According to both Colombia’s government and opposition, the country has been extraditing its citizens to the United States under a treaty that was rejected by the constitutional court in 1980 already.
This would mean that more than 1,000 extradited alleged drug traffickers could sue the state for violating their constitutional rights.
Extradition may be granted or offered in accordance with public treaties and, if absent, the law.
Article 35 of Colombia’s Constitution
The opposition, led by former President Alvaro Uribe, surprisingly brought up the invalidity of the extradition treaty in an attempt to block the extradition from the US to Colombia of former Agriculture Minister Andres Felipe Arias.
The former minister fled Colombia before he was sentenced to 17 years in prison over the embezzlement of tens of millions of dollars in government subsidies meant for poor farmers.
He was arrested by US marshals in Miami earlier this year after Colombia had asked for his extradition.
In a written statement sent to the Miami judge ruling over Arias’ fate, Uribe said “Colombia does not recognize the treaty as valid or in effect because it was not properly ratified.”
Paradoxically, Uribe has been the president who extradited the most Colombian citizens to the US, 1,200 according to himself.
However, these extraditions were “not merited by a treaty,” he said in the letter.
Uribe’s statement had previously been confirmed by both President Juan Manuel Santos and Justice Minister Jorge Eduardo Londoño.
When Santos extradited alleged drug trafficker Walid Makled, who was also wanted by the United States, to Venezuela in April 2011, he explicitly denied the existence of an extradition treaty with the US.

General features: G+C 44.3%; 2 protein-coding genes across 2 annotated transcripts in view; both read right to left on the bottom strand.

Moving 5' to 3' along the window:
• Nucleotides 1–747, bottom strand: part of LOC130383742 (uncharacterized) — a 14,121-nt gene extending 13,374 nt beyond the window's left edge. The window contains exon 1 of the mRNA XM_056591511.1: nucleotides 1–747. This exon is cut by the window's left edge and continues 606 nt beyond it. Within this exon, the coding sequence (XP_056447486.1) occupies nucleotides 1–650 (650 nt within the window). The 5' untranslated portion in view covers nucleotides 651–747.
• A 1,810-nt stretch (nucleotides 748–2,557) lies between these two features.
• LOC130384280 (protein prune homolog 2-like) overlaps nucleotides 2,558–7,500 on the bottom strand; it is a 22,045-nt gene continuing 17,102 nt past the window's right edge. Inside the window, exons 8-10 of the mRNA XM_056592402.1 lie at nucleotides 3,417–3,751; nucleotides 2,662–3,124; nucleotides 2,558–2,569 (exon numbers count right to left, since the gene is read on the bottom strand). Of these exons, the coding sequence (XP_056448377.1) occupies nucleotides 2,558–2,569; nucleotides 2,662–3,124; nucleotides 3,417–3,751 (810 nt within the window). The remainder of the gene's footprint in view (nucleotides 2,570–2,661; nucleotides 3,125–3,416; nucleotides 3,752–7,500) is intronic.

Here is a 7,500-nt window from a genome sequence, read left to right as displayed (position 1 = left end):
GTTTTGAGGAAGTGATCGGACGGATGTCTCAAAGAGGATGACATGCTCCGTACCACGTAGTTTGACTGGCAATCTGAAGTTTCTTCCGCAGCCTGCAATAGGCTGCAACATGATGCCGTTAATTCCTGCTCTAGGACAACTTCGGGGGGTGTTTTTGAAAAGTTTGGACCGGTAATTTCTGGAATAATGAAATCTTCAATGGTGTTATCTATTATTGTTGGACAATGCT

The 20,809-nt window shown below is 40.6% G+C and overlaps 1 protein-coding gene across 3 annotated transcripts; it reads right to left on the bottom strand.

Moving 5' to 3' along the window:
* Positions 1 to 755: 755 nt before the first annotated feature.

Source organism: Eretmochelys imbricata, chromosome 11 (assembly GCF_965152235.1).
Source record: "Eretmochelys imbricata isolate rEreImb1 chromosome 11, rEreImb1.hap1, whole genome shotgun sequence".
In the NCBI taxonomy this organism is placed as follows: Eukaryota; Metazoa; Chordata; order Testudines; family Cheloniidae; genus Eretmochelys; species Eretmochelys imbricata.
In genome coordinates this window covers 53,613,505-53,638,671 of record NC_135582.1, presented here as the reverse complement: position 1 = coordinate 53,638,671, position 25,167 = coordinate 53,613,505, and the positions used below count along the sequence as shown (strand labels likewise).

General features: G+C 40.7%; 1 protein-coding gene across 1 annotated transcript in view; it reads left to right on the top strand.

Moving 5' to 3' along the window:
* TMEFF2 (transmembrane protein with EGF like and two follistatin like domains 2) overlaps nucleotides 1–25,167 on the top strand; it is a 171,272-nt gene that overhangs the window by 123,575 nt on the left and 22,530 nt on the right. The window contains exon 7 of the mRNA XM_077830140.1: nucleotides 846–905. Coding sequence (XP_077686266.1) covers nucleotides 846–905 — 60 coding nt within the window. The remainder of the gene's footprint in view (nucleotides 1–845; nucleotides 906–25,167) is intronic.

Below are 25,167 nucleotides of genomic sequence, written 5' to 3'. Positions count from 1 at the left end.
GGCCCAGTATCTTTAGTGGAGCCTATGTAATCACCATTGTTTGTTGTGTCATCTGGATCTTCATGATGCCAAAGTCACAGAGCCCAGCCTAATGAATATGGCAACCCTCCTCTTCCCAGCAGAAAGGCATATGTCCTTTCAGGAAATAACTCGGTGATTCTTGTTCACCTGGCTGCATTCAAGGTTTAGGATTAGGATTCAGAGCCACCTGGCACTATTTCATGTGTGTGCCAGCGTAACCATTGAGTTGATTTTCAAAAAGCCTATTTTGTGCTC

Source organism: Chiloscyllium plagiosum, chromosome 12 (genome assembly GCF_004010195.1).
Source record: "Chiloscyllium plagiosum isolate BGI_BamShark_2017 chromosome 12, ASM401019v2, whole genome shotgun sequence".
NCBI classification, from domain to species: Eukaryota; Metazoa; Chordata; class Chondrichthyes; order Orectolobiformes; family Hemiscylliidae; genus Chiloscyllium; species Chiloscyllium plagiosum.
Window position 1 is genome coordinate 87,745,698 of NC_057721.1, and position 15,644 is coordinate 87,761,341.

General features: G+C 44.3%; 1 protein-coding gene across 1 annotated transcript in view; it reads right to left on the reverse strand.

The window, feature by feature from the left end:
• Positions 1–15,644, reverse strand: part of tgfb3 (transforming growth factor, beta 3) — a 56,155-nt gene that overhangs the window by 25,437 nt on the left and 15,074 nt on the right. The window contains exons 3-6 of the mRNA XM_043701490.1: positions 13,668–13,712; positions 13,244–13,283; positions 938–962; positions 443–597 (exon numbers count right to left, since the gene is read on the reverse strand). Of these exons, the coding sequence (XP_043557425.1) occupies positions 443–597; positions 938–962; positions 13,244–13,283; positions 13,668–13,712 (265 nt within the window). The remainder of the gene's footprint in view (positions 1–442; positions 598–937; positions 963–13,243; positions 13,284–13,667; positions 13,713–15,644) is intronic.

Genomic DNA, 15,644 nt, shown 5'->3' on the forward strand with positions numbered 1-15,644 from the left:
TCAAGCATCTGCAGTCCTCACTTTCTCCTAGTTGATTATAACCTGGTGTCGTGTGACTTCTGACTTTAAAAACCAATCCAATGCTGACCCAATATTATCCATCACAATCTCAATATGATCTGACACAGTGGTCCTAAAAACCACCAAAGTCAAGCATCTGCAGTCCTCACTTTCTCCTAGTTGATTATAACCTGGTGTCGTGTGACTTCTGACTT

We have an extradition treaty with Venezuela, we do not have an extradition treaty with the United States, this is what a lot of people don’t know.
President Juan Manuel Santos
When referring to the case of Arias, Justice Minister Jorge Londoño confirmed there exists no valid treaty that merits the extradition of Colombian citizens to the US.
Effectively, the extradition treaty does not exist. The rest falls under the sovereignty of each state and judges taking their own decisions.
Justice Minister Jorge Eduardo Londoño
Unfortunately for Arias, the US has its own constitution and laws and presumably did legally ratify the pact.
Thus, according to US law Arias can be extradited without any legal impediment, unless he is granted the political asylum he requested.
The former minister has claimed his sentence is due not to the major corruption scandal he was embroiled in, but to the alleged political persecution of allies of Uribe, who — apart from apparently extraditing Colombian citizens on an arbitrary basis — is accused of numerous war crimes.
If the more than 1,200 extraditions to the United States have indeed never been approved by the Constitutional Court, this means that each individual case could be challenged and — if their extradition is deemed unconstitutional — every single extradited alleged drug trafficker could sue the Colombian state for violating their constitutional rights and demand financial compensation.